School Closings and Lockdowns

By January 12, 2021Commentary

The first paper deals with schools and their role in transmission and was published in the journal Pediatrics.  (Ped. Article)   The study looked at 11 school districts in North Carolina which had been open for 9 weeks of in-person (i.e., real) education.  The researchers attempted to ascertain levels of within-school transmission.  Over 90,000 students and staff were included.  773 of these persons, or less than 1%, had a positive test.  The associated infections were community acquired.  There were 32 additional infections which were the result of school transmission.  There was not a single case of child to adult transmission.  This study again shows the extremely low risk of allowing in-person school attendance.  On the other hand we are damaging, potentially irreparably, the lives of tens of millions of school-age children by denying them the benefits of in-person schooling, all to cater to the capricious whims of teacher unions and politicians.  Utterly disgraceful, and once more, I would call for an investigation and potential criminal investigation of the persons responsible for this situation.  We are supposed to care so much for our children but it is clear that many teachers, union leaders, administrators and politicians care a lot more about protecting against a negligible threat to their own health, while ignoring immense harm to children.  And the politicians, including our Governor, only care about the contributions they get from the unions.

The second is from a team included Jay Bhattacharya and John Ioannidis and they examined supposed benefits of lockdown interventions.  (EJCI Article)   The authors compared the effect on case growth of “less-restrictive” and “more-restrictive” non-pharmaceutical interventions (which by the way, is a euphemism for actions that close businesses, schools and other activities and that restrict the freedom of citizens).  Their method was designed to isolate the impact of more-restrictive interventions from normal epidemic dynamics.  They used ten countries, most from Europe, the US, Iran and South Korea, to test the effects.  Sweden and South Korea had the lightest set of restrictions.  Enacting some form of interventions was associated with a modest effect on case growth.  Enacting the more restrictive ones was not associated with lower cases, in fact in France it appeared to be associated with faster case growth.  I continue to say just look at the case curves and it is apparent that these mitigation measures simply don’t make much difference in outcomes.

Join the discussion 6 Comments

  • Matt says:

    The school study is encouraging, but it seems to be heavy on the assumption that masks made a difference. That MN is requiring children to wear masks during physical education and sports is very concerning to me. I don’t think it reflects a full review of the risks / benefits and I fear that studies like this will be cited by the mask faithful. Thanks for your continued excellent and tireless work to keep us all up to date!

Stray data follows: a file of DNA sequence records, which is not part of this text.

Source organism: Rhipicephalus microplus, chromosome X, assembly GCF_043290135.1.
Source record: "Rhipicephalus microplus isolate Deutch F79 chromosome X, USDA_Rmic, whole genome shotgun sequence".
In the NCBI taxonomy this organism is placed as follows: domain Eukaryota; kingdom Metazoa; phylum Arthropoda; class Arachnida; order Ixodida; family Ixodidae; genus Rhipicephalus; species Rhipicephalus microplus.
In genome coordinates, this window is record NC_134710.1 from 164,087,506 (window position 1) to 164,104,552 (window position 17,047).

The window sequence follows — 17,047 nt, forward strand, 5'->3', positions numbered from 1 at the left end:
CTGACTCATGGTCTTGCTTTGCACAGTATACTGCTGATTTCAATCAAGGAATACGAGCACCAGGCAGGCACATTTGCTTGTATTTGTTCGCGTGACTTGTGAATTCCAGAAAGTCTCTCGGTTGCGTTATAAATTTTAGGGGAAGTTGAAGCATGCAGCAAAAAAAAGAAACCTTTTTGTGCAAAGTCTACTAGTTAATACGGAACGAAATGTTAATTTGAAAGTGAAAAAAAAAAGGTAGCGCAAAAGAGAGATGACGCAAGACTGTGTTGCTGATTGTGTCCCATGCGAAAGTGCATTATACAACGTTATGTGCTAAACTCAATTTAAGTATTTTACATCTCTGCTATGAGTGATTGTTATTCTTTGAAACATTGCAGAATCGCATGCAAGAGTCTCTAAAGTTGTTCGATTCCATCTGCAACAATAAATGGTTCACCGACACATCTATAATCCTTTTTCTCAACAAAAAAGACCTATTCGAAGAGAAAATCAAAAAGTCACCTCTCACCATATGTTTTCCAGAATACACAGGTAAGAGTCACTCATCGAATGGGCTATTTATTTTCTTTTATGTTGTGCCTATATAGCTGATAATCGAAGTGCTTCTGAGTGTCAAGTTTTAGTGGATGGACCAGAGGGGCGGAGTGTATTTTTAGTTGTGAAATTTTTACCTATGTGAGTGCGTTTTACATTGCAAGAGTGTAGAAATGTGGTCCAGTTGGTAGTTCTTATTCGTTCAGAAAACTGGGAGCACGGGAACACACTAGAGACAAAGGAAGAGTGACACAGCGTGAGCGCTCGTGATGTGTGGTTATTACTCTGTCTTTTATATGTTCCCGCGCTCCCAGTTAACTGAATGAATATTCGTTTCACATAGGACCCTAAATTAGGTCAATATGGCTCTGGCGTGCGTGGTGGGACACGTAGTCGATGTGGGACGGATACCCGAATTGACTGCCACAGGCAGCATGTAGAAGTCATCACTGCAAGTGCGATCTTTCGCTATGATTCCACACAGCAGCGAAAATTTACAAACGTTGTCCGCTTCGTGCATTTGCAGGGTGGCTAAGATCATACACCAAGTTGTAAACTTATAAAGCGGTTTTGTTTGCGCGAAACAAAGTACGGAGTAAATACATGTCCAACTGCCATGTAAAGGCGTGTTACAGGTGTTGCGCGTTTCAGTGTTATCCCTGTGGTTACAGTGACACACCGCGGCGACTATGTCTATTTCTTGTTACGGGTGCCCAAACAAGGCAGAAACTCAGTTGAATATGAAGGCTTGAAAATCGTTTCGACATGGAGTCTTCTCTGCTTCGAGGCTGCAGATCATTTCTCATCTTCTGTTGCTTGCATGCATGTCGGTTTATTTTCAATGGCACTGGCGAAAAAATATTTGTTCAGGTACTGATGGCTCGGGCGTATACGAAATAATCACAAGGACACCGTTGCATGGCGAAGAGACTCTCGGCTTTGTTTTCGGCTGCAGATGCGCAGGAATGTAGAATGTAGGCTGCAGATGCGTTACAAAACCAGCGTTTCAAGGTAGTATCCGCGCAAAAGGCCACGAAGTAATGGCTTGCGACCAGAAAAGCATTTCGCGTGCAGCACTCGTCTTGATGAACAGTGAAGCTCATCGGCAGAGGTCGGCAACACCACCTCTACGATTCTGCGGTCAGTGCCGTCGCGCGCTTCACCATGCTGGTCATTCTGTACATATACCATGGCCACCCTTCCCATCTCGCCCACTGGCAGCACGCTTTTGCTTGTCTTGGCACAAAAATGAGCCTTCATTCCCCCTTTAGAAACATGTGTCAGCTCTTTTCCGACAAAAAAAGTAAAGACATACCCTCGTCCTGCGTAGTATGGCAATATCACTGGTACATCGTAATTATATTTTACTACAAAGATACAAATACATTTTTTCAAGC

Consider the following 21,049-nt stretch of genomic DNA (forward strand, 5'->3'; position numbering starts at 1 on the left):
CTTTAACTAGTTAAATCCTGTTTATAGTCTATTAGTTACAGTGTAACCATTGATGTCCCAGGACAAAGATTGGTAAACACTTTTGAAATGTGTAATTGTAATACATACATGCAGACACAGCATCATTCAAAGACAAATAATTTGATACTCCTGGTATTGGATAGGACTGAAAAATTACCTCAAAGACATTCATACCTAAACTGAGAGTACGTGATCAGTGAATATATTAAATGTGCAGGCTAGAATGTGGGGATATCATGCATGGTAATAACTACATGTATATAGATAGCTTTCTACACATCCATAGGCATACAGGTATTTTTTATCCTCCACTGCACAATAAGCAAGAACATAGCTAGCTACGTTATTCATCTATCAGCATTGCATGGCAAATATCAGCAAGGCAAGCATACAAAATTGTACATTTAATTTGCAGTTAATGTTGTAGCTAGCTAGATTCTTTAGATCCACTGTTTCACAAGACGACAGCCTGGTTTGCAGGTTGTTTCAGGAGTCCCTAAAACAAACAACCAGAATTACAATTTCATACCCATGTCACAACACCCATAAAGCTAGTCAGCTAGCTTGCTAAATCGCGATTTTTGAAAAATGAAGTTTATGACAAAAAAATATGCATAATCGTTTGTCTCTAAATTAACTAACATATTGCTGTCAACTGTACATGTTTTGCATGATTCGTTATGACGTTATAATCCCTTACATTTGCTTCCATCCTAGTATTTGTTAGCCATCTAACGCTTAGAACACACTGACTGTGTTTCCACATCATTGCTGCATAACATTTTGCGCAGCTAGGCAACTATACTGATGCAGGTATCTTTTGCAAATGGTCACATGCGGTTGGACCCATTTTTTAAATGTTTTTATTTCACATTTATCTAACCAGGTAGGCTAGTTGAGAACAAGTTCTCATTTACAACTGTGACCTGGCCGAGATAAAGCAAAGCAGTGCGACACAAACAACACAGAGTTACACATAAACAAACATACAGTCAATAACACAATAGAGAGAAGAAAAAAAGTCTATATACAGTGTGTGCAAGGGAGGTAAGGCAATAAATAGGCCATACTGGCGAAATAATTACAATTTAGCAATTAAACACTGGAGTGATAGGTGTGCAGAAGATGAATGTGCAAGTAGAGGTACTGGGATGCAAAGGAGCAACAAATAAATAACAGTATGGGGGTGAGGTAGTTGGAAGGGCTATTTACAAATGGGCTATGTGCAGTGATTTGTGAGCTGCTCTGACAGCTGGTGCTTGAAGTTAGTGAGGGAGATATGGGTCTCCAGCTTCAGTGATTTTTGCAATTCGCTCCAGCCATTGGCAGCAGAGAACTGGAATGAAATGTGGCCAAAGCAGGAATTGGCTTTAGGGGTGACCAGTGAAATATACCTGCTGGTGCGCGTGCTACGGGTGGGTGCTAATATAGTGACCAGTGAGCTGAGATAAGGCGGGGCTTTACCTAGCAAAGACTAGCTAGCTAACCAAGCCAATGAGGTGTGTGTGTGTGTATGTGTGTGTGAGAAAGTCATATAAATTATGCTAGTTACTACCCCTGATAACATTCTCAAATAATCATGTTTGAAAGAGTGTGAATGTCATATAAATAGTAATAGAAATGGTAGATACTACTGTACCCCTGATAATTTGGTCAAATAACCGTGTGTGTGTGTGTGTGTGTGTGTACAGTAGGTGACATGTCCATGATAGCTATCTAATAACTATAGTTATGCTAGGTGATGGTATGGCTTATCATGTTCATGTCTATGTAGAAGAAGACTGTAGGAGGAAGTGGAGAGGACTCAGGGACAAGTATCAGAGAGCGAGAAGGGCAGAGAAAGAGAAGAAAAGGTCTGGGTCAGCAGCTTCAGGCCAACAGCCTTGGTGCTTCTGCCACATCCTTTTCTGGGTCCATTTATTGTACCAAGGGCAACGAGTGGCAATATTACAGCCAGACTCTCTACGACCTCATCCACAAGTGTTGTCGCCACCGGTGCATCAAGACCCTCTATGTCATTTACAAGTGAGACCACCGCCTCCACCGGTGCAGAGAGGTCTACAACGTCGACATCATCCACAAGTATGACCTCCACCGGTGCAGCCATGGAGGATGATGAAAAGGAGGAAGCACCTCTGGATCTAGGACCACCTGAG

• dirtyjobsguy says:

    Here in Connecticut I have the fun opportunity to get the NY Post delivered daily. It’s always an upbeat start to the day. They have the opportunity to constantly tweak Gov Cuomo and Mayor DiBlasio on why Teachers who get the vaccine must show up to teach! Interestingly there is a lot of griping from teachers in private (Catholic and others) and Charters schools who showed up to class now have trouble getting vaccinated with some fraction of the public school teachers hogging the lines.

    The trouble with lockdowns and priorty lists is that outside of some obvious and generally accepted groups the micromanagement of public health does nothing but increase resentment and bickering.

  • Harley says:

    We can only hope the demise of the teacher’s unions has started and the end comes soon. Many, many stories of irate parents, and many stories of weak classroom results.

    But they don’t care. Union just wants more dues to be paid, and for members to be added. As always, follow the money.

  • MIKE TIMMER says:

    I offer this link about the responses to the virus only for the logical thought process, the decision tree as it were, and not for any religious content. At the very least, based on the observation that we’ll all end up in the same place as you have said, Kevin, this exercise in philosophy could be salutary for mental health and for our personal behavior going forward. I believe most of those as old as you and I will most probably nod in agreement. So here, from Catholic Culture: https://www.catholicculture.org/commentary/what-if-everyone-will-eventually-be-covid-positive/

  • Cliff Hadley says:

    Mr. Timmer… Great article. I’m writing an op-ed on that same premise, only worded differently: What should we do to extend the life for just a single day for those who catch Covid? My answer: living normally. As Mr. Roche and others following this site know, it’s daunting dealing with people who believe they can “defeat” Covid. They get furious when I tell them they don’t control the virus, the virus controls them.

  • MIKE TIMMER says:

    Mr. Hadley, I’d like to read that op ed if it’s available because it may help me to frame the situation as we see it in terms other than the ones I’m using now to promote it. I take every opportunity I can to gently persuade, one person at a time, since I don’t have a public presence. I also don’t find many who even want to listen…they’re willing to just ride it out. At 72 years of age, still healthy and active, I feel a dread for the young especially because they can’t imagine how drastically life is going to permanently change going into their future.

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